She looked through the menu card, and ordered a Sweet Corn soup and a Mixed Chowmein. As the waiter informed her that it would take about twenty minutes to serve lunch, she looked around to see the other customers at the restaurant. At the next table she saw a couple, who seemed to be very much in love, sipping beer, and feeding each other the tit-bits. A little further down, was a family of four; the two children talked animatedly, competing with each other, so as to who could put in the most. At the corner table, the guest seemed to be an aged man. He had his head down and was looking blankly at the table mat. Despite his age, he looked quite distinguished, with a crop of salt and pepper hair. He was wearing a grey shirt, which went well with his hair.
At that moment when she was trying to reflect on why he looked so familiar, he looked up, and their eyes met. She gasped with surprise. His face lighted up. He got up and without an invitation, came and sat down at her table. It was Sanjeev!
Suchitra could not believe her eyes. His hair had nearly turned grey in the last six years. He looked thin and emaciated. After the preliminary questions were asked, and answered, which were about their matrimonial status, they continued about the commonplace details of their work. As Sanjeev narrated about his life in the past six years, Suchitra noticed he had an expensive Iphone in his hand, and the shirt and trousers he was wearing, must have been bought at Raymond’s Show Room, or any other expensive joint. He informed her that currently, he had a flourishing business. He had so much money that he could provide whatever a woman might desire. But he had loved only once, and since the person went out of his life, he could neither sleep, nor eat. He knew he looked old, but his grey hair was the result of his constant pining for her. He was asking her to remarry him again, for there was no one in the world like her. According to him, a wife should be able to adjust, if the husband was going through a bad phase. A husband and wife should always stick together through thick and thin. The modern girls went at supersonic speed to get a Divorce. He considered it not womanly at all, for a wife should have deep love to sustain through, and endure hardship, and have the tenacity to be a companion all through the difficult journey of life.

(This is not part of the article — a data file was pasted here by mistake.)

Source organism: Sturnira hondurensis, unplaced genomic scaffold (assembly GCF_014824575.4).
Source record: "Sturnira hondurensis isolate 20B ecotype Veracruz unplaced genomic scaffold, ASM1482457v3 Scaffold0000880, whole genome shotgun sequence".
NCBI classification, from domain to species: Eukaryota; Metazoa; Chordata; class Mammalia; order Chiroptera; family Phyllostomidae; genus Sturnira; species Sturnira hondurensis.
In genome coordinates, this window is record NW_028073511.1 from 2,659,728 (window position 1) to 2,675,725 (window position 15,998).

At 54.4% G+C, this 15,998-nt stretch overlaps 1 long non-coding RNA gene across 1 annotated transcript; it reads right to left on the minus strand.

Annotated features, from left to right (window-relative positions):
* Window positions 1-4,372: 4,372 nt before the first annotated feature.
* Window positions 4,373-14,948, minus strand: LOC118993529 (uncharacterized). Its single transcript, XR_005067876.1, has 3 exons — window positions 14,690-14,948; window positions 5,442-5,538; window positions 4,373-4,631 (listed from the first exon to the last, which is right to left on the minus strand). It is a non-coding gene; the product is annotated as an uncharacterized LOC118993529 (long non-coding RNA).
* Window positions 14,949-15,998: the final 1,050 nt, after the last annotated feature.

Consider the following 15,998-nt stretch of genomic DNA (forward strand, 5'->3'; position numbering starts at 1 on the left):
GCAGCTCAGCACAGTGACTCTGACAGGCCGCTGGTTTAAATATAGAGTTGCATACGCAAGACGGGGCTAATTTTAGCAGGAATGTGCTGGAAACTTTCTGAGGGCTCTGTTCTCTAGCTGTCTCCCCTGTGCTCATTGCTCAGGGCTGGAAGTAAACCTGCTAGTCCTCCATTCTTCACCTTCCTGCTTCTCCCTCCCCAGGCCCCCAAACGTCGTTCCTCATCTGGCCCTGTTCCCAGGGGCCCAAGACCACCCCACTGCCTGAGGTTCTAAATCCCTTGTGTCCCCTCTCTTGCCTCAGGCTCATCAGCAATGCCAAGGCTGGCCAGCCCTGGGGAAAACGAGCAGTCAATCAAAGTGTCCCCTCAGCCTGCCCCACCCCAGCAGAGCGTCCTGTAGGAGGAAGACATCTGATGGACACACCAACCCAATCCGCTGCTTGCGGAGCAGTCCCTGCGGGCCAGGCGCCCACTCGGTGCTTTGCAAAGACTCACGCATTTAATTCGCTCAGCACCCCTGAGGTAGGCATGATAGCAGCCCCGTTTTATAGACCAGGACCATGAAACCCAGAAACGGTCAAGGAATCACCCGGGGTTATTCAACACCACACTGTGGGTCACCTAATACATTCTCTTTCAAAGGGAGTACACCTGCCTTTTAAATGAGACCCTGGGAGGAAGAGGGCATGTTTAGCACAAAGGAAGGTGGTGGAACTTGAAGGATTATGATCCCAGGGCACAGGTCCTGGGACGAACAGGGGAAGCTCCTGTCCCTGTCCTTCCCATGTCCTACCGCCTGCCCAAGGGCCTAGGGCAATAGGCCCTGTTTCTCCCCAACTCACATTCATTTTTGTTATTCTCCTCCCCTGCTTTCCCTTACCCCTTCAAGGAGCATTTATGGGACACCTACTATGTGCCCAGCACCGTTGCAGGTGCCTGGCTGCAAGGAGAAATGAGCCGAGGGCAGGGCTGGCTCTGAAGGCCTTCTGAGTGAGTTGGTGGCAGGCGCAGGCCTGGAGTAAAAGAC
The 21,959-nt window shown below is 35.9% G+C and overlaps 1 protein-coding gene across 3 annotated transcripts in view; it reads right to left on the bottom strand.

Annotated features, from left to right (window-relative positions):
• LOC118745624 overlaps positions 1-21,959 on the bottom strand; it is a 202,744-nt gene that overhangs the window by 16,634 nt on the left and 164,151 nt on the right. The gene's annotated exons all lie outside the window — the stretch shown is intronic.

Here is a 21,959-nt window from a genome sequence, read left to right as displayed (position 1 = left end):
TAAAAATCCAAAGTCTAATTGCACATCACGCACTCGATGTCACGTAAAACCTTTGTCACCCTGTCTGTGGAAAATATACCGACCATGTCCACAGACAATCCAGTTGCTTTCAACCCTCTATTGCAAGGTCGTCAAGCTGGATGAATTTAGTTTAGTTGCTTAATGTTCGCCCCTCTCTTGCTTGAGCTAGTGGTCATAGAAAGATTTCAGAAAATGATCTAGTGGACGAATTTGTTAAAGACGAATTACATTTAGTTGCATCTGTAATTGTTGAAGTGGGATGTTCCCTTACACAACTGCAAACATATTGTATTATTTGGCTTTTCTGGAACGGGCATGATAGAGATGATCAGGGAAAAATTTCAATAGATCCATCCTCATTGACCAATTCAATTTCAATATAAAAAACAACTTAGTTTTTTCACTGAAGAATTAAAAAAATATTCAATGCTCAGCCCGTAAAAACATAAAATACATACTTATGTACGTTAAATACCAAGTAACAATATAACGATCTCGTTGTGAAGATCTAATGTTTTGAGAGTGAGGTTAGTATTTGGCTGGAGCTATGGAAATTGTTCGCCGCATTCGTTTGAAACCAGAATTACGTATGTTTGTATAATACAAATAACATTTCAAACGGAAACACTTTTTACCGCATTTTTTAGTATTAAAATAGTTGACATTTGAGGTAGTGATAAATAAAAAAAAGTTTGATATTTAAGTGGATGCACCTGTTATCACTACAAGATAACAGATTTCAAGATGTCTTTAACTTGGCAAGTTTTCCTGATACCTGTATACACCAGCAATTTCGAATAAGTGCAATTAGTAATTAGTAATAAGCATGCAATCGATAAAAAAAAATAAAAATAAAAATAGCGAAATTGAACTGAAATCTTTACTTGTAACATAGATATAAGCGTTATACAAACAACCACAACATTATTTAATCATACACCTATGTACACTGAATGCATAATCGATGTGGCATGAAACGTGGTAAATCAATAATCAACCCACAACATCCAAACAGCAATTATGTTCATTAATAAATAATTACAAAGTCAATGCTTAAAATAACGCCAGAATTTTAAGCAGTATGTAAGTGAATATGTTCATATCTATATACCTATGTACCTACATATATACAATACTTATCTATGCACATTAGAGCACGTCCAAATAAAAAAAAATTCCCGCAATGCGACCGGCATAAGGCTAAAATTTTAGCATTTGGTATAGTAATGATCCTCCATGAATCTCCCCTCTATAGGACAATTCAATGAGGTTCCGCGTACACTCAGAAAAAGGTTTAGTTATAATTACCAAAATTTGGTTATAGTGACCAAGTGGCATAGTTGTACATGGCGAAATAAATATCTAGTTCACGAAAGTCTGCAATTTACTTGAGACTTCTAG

Suchitra listened without interrupting as Sanjeev expressed his soul-stirring words, sometimes pausing to study her reactions. Suchitra noticed that despite the air-conditioning, he was drenched in perspiration.
Suchitra looked at him for a very long time. The suspense made Sanjeev clasp and unclasp his fingers like a teen-ager in front of the Principal of the School. Slowly Suchitra gave her decision. Sanjeev, both of us have walked a long distance apart. The roads can never meet. Sorry to tell you that your riches have no attraction for me now, as I am earning fabulously, by selling my paintings, which are now greatly in demand. Besides, I love my independence. I would never sit in the house, if I felt like going on an excursion to Puri, when you were tied down with your work. If I wanted to have the air-conditioner on in the bed room, and you were feeling cold, I would not be able to make the necessary sacrifice.
Sanjeev got up slowly, looked at her with his eyes nearly brimming up, and with a sad parting smile left the restaurant.
As Suchitra saw the last of the salt and pepper head leaving, not knowing what she was doing, acting again in a surge of emotions, she rushed after him. “Sanjeev, don’t leave, I want to tell you that I had made a big mistake once, and I am about to repeat the same. Suchitra the Idiot, nearly made me give up the greatest riches in this world, which is your invaluable love, for trifling factors like ego and selfishness”. Without any further word, Sanjeev held her by her hand and drew her close to him.